But Gina Broadhurst, co-founder of the Forgotten Ltd campaign group for such directors, said providing support was a question of “political will.”
“Good viable businesses, through no fault of their own, are going under every day,” she said. “We urge the chancellor not to turn his back on us.”
PAYE freelancers’ exclusion ‘unbelievable’
The government’s support divides workers into employees on payroll and freelancers who invoice clients, but many ‘PAYE freelancers’ fall between the two. Their payroll earnings prevent them claiming self-employed grants, but they cannot rely on clients to furlough them after only short temporary stints of work.
Sunak made a rare explicit acknowledgement of the group in his letter, and the fact they “do not have a scheme that expressly caters for them.” But he said they should seek other government support, from mortgage and credit holidays to council funds and the benefit system.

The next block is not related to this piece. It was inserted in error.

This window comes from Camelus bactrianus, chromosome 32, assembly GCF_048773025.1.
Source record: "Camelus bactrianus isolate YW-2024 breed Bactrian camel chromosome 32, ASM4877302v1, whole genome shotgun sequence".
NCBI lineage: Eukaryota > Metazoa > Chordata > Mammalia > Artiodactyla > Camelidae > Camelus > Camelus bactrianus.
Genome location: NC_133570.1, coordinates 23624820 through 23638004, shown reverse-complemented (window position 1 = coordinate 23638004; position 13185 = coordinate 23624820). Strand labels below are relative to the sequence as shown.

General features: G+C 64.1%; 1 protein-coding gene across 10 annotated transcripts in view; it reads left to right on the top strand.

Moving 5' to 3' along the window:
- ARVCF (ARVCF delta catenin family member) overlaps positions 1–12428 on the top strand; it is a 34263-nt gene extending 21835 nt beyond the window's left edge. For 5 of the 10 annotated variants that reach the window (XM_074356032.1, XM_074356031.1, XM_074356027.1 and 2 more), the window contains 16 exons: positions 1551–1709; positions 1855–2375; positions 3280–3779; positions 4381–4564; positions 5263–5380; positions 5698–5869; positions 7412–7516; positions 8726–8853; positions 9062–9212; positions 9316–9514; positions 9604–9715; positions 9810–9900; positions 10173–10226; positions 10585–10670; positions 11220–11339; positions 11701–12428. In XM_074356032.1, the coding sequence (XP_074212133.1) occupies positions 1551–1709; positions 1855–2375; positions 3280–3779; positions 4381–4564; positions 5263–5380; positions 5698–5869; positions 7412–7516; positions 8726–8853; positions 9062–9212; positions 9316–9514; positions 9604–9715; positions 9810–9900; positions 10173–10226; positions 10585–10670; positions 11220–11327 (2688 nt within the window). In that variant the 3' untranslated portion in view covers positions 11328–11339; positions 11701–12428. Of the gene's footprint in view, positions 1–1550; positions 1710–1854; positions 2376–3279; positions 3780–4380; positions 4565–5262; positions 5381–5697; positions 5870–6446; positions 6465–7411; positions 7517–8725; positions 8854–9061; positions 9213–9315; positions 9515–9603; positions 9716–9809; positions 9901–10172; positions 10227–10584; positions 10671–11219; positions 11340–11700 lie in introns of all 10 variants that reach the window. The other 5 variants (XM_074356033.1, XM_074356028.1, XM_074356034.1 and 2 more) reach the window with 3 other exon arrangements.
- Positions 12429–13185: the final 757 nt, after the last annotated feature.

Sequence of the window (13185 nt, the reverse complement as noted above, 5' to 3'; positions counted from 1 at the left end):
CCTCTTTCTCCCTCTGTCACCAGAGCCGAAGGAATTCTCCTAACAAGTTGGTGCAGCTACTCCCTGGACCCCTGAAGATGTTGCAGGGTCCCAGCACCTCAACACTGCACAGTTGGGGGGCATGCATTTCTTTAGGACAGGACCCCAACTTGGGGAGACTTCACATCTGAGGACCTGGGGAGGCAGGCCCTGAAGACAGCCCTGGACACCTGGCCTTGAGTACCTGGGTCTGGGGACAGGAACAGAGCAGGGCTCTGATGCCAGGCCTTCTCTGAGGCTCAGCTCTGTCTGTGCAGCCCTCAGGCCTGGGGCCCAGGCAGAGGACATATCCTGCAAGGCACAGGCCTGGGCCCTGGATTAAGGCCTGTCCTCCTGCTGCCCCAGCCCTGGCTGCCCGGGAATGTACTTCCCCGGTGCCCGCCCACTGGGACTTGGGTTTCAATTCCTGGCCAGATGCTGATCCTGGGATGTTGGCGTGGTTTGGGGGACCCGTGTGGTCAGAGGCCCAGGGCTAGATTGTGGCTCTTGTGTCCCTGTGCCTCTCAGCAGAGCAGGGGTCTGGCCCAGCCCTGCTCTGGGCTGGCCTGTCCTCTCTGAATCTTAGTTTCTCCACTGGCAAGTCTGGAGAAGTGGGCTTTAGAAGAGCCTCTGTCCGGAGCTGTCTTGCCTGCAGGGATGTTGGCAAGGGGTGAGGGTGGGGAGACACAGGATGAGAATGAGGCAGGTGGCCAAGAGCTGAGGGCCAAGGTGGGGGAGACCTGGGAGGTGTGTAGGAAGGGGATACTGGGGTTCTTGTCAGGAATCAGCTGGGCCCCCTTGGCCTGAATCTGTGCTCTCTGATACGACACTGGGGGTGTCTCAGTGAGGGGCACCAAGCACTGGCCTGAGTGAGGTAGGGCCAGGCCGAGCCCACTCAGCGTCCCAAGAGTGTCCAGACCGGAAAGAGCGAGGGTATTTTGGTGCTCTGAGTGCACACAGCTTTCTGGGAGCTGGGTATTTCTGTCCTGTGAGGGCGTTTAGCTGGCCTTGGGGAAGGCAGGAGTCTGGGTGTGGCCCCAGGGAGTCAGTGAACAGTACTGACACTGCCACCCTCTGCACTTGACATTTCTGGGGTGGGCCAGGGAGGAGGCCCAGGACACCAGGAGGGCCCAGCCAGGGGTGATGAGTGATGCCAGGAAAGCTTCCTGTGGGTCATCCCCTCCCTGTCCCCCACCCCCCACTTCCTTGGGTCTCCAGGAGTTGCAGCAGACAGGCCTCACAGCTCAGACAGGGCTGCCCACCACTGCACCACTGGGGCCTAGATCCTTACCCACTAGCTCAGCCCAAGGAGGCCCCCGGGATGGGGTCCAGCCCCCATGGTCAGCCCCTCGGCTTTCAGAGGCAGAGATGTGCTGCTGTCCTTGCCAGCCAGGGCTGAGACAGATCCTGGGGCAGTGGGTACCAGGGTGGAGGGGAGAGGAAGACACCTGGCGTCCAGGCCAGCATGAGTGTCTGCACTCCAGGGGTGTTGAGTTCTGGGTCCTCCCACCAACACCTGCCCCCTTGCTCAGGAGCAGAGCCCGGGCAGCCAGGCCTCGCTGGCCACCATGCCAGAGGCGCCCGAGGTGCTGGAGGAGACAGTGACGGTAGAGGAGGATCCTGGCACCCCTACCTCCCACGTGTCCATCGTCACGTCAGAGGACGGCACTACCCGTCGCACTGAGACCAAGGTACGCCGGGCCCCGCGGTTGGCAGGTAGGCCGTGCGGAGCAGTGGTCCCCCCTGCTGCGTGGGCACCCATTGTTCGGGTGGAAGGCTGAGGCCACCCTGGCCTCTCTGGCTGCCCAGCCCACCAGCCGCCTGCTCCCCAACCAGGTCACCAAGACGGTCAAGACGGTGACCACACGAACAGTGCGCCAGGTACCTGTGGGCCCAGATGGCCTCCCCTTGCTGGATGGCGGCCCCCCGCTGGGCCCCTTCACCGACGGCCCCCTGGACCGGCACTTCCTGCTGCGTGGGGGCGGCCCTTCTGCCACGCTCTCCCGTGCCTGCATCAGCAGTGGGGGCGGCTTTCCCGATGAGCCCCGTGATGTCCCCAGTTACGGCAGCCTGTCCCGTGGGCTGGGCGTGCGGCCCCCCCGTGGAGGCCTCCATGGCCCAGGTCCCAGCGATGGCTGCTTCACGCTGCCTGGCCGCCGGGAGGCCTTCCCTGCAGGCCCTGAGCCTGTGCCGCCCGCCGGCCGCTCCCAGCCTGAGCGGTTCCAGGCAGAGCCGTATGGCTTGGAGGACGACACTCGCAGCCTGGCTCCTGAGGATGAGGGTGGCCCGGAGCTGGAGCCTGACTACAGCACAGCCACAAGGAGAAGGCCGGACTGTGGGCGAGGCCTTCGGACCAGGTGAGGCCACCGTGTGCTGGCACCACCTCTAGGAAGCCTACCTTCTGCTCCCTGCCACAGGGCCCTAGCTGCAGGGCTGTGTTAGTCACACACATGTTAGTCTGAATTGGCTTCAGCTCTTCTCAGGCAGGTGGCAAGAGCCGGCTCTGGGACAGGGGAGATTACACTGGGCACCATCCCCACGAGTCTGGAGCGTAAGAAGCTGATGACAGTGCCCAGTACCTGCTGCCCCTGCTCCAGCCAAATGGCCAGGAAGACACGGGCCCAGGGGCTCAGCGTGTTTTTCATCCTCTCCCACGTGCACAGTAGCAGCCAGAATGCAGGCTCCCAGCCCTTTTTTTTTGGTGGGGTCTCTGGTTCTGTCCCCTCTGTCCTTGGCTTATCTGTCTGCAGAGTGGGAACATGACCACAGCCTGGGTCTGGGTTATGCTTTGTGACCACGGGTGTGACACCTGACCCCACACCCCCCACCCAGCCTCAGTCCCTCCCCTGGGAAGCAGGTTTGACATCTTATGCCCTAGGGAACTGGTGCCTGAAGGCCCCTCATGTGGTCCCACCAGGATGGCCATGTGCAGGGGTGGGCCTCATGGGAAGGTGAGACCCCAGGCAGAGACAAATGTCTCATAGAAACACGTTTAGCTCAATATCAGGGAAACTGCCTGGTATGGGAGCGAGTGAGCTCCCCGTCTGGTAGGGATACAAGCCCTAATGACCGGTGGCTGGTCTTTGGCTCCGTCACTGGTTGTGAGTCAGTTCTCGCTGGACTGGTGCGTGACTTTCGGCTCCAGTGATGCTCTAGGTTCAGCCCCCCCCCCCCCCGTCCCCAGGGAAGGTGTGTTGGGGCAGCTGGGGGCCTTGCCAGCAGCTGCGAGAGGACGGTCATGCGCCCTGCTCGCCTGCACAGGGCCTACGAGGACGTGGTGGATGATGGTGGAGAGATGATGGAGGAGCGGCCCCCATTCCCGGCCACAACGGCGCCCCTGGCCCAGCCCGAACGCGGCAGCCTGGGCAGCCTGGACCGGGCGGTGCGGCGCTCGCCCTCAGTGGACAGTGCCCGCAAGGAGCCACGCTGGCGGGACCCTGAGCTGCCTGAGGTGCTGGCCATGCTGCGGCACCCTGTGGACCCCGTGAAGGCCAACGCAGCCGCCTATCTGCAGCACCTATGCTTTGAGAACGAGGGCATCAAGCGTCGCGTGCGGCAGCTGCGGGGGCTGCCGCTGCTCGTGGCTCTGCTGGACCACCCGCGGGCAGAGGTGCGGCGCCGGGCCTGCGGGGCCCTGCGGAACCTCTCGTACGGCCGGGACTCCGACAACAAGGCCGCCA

Ellie Phillips, a presenter and spokesperson for the Forgotten PAYE group, said it was “inhumane” to leave out these tax-paying freelancers after many had seen livelihoods “ripped away from them.” Many work in creative industries, which are among the hardest hit by lockdown and social distancing.
“The longer these gaps are left, the deeper the wounds are becoming with irreversible damage caused to the lives of millions, through no fault of their own,” she said.
She added that the government had budgeted for many more self-employed people to claim grants than the numbers so far, so should use the funds to widen eligibility.
Tim Pravda, a PAYE freelancer who works on logistics at live events, saw a year of work vanish when the virus and lockdown hit. He previously told Yahoo Finance UK he had been forced to swap his flat for his mum’s sofa, use all his savings, and stomach one rejected job application after another from major supermarkets.
“As a Conservative voter I have been totally let down by the government I helped put into No. 10,” he said. He will not vote Conservative in 2024. “How on earth can this government just totally ignore us? It’s unbelievable.”